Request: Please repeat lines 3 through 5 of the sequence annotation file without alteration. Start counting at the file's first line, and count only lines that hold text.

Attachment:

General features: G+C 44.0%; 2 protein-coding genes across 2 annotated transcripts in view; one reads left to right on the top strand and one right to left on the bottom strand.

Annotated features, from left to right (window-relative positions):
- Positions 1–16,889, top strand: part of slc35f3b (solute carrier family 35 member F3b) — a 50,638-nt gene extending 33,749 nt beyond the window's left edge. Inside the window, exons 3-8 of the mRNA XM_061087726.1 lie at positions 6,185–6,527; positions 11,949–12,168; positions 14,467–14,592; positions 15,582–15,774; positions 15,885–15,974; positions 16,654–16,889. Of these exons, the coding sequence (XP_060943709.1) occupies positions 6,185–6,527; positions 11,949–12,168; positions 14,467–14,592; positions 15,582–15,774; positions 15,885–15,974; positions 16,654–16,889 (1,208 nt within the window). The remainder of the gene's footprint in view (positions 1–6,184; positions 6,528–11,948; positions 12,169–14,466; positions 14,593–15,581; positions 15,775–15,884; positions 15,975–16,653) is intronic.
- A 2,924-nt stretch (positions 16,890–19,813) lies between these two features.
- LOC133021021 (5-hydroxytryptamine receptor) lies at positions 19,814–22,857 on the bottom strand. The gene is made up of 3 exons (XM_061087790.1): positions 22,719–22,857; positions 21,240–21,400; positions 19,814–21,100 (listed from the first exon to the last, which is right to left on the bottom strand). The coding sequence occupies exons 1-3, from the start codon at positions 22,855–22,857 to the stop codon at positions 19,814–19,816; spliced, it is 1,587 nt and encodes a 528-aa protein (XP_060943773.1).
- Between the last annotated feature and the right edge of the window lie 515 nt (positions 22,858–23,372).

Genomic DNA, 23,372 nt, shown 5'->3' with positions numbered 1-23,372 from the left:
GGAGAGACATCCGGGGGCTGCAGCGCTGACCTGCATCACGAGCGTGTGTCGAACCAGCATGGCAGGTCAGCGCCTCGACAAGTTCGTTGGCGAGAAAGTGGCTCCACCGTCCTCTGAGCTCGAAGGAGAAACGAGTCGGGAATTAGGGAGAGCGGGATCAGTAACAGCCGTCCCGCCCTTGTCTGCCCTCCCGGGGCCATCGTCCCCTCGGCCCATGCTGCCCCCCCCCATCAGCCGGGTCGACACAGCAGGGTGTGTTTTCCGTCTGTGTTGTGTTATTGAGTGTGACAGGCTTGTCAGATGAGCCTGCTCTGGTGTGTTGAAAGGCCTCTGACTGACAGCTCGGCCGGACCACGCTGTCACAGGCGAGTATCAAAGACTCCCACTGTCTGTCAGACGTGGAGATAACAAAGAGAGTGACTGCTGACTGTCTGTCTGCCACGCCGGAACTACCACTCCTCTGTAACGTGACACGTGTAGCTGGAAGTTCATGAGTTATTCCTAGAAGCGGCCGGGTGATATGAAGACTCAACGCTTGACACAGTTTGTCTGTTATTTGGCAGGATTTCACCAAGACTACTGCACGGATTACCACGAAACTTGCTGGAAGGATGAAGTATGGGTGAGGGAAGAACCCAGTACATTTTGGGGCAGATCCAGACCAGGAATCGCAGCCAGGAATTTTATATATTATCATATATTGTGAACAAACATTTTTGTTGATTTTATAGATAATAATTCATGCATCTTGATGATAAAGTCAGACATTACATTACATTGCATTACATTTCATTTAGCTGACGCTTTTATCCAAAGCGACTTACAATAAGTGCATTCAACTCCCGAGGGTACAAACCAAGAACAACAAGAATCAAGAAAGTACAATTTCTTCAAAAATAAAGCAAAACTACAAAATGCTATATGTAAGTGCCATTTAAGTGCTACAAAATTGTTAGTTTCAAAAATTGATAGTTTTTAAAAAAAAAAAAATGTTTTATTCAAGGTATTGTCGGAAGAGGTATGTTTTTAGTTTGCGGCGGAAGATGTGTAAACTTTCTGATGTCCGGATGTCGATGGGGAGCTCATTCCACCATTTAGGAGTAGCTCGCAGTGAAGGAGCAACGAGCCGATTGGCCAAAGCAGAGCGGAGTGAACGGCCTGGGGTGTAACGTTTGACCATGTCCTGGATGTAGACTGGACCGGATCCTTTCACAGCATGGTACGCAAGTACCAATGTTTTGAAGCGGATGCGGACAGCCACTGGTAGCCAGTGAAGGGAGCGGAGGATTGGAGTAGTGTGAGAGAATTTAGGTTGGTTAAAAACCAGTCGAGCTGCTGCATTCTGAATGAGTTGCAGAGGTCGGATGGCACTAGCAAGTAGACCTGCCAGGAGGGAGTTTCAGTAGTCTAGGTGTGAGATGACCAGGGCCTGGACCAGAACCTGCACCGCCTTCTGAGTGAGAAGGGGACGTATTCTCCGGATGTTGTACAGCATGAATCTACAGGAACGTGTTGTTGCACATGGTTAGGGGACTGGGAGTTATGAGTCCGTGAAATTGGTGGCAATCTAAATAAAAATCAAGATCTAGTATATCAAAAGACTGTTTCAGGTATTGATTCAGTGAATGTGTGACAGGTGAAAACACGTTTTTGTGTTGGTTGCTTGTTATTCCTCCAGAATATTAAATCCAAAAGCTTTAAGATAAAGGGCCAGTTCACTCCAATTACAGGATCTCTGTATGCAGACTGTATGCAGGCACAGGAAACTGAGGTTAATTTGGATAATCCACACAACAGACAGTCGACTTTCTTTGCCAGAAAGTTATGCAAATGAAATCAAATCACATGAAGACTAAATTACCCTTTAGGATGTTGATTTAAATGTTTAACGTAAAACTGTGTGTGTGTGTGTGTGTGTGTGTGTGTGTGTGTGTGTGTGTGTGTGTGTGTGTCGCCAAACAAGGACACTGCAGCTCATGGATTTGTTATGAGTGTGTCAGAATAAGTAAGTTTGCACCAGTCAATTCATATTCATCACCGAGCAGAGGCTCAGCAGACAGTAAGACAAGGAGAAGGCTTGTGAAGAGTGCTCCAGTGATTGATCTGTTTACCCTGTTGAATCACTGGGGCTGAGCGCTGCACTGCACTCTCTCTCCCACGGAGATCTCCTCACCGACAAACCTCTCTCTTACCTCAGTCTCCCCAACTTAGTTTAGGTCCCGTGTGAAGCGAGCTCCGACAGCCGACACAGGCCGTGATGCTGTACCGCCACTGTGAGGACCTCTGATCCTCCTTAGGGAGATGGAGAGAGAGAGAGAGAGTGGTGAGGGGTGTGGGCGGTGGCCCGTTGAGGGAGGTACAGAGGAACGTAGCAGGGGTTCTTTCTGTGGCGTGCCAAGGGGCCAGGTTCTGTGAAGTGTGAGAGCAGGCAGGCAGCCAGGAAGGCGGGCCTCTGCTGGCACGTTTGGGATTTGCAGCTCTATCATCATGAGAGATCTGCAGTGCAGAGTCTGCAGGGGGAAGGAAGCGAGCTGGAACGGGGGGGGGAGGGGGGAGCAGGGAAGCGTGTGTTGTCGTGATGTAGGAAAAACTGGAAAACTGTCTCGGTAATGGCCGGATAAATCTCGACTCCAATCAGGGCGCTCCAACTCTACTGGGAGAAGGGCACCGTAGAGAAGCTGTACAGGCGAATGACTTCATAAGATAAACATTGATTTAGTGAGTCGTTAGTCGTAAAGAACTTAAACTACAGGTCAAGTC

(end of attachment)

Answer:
- Positions 1–16,889, top strand: part of slc35f3b (solute carrier family 35 member F3b) — a 50,638-nt gene extending 33,749 nt beyond the window's left edge. Inside the window, exons 3-8 of the mRNA XM_061087726.1 lie at positions 6,185–6,527; positions 11,949–12,168; positions 14,467–14,592; positions 15,582–15,774; positions 15,885–15,974; positions 16,654–16,889. Of these exons, the coding sequence (XP_060943709.1) occupies positions 6,185–6,527; positions 11,949–12,168; positions 14,467–14,592; positions 15,582–15,774; positions 15,885–15,974; positions 16,654–16,889 (1,208 nt within the window). The remainder of the gene's footprint in view (positions 1–6,184; positions 6,528–11,948; positions 12,169–14,466; positions 14,593–15,581; positions 15,775–15,884; positions 15,975–16,653) is intronic.
- A 2,924-nt stretch (positions 16,890–19,813) lies between these two features.
- LOC133021021 (5-hydroxytryptamine receptor) lies at positions 19,814–22,857 on the bottom strand. The gene is made up of 3 exons (XM_061087790.1): positions 22,719–22,857; positions 21,240–21,400; positions 19,814–21,100 (listed from the first exon to the last, which is right to left on the bottom strand). The coding sequence occupies exons 1-3, from the start codon at positions 22,855–22,857 to the stop codon at positions 19,814–19,816; spliced, it is 1,587 nt and encodes a 528-aa protein (XP_060943773.1).